April 17, 2003

Empire's 'Liberation'
The Opposite of Liberty

Last week's "liberation" of Iraq bore a striking resemblance to the "liberation" of Kosovo four years ago, or the continuing "freedom" Bosnia enjoys, replete with the Imperial occupation troops, a viceroy, general devastation and cultural destruction. Empire's quest for a global Balkans grows more apparent by the day. The polls may indicate that most Americans are happy with the Brave New World thrust upon them, but the wise are already wondering if what has emerged could be better called Communist, Fascist or something else altogether. In any case, not the Republic envisioned by its Founders.

Nor are its occupied territories and vassal domains in the Balkans anything like the public has been led to believe. Bosnia has been writhing in torment for over a decade, in a Hell partly of its own making, but now run by an Imperial viceroy. Kosovo is a land of darkness and despair, mired in terror and lies. Serbia has fallen under a reign of terror cleverly disguised as a "war on crime." But at least they all have democracy seeping out of every wound, and isn't it grand?

Illusions of truth, perversions of justice, and a demonic sort of "democracy" are today's Balkans reality, and the coming reality of "liberated" Iraq.

Truth?

The "liberated" Kosovo is an example of many things: naked aggression posing as humanitarianism; ethnic cleansing and cultural persecution posing as multi-cultural tolerance; an occupation posing as freedom. It is also a symbol of the way the Empire decides what is reality: whatever it says it is. One could talk about the way NATO fabricated pretexts and justifications for its invasion, or how it twisted the armistice to mean unconditional surrender, or how it "interprets" the fig-leaf UN mandate to do whatever it wants.

Or one could just read the recent news reports about a string of terrorist attacks by an "Albanian National Army" (AKSh), whose very existence NATO and its flunkies hotly deny. So a northern Kosovo railroad track blew itself up this weekend, and the two terrorists who died in the explosion did not really exist. The non-existent organization certainly doesn't have a web site. The simultaneous bombing of two police stations in Pristina last month? Never happened. And the February bombing of a court house in Struga, Macedonia? Figment of someone's imagination.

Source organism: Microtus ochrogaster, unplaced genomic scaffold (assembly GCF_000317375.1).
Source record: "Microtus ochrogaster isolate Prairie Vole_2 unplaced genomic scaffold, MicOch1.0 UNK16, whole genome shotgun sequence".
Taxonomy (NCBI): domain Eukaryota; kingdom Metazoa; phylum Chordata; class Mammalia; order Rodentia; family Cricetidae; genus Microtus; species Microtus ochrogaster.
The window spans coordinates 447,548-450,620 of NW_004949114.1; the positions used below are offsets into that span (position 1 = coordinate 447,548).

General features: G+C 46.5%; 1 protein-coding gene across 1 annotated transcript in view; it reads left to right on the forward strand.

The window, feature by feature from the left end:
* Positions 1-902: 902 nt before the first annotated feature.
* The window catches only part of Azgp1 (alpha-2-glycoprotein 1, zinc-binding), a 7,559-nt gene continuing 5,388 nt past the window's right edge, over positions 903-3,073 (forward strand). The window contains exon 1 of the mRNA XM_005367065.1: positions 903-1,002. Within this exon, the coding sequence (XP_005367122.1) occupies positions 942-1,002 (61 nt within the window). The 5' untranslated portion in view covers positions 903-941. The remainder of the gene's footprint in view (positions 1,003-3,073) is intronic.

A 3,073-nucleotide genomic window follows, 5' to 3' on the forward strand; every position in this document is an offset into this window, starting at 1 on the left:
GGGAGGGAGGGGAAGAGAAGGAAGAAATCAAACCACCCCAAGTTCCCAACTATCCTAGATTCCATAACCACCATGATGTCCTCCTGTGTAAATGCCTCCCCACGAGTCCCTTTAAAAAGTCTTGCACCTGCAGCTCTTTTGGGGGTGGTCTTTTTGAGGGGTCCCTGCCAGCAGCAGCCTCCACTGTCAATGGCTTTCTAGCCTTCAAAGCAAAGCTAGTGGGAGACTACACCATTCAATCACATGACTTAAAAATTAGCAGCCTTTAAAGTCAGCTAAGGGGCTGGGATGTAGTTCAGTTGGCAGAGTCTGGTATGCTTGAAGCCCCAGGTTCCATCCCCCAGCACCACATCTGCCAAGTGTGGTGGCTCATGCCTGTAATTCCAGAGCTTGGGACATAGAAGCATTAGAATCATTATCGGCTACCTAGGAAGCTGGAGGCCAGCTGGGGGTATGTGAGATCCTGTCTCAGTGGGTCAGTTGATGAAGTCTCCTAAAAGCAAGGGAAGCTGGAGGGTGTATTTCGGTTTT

This deliberate denial of the obvious is staggering. A major witness against KLA officers charged with murder, torture and abductions is gunned down in a family car, yet the UN police say they "do not know" who did it, "nor the motive." The pinnacle of outrage surely must be the insinuation by Empire's propaganda vehicle, Radio Free Europe/Radio Liberty, which blamed Serbs for many deaths of Albanian civilians and KLA officers in the first year of Kosovo's occupation. But for all the Empire has done, and is doing, in Kosovo, that should not come as a surprise.

To the Indispensable Nation, truth is a matter of convenience.

Justice?

News came from Bosnia last Friday that Naser Oric, former commander of Muslim forces in Srebrenica, was seized and shipped off to the Hague Inquisition, on charges of war crimes.

Oric was the notorious warlord who abused Srebrenica's status as a UN "safe haven" to launch raids on nearby Serb villages, and is directly responsible for hundreds of murders. He even videotaped some, and those videos are evidence beyond reasonable doubt that the man ordered and committed atrocities. All of which makes his indictment by the Inquisition even more insidious.

"Serbs begin believing in justice and The Hague" read a headline in Sarajevo's daily Oslobodjenje on Monday, the paper unwittingly revealing the real reason behind Oric's arrest. The illegal and illegitimate Hague "tribunal" is desperate to create a perception among all Balkans peoples, but mainly the Serbs that it is really a legal, legitimate institution, meritorious to decide whether war crimes happened and who was responsible for them. Occasional arrests and convictions of non-Serbs are supposed to serve this important credibility effort. Meanwhile, the Inquisition's actual goal to fabricate charges of a "joint criminal enterprise" of Serbian leadership to foment and conduct the Balkan wars and commit atrocities therein can proceed unchallenged.

People like Oric, or the Celebici torturers, or Stela and Tuta, are but sacrifices. Whether they committed atrocities or not is irrelevant to the Big Picture, which demands their conviction for the sake of "bagging" the Serbs. In fact, the Inquisition is really not interested in establishing whether its Serb detainees actually committed the atrocities they stand accused of. Their very indictment is proof enough, and the conviction merely a preordained matter of procedure.

There has been word of possible US military tribunals trying Iraqi officers and officials for "crimes" committed under the rule of Saddam Hussein, as a "sovereign right" of the conqueror. Between The Hague Inquisition and this, it is obvious that any pretense of justice has been perverted and corrupted to serve the interests of power.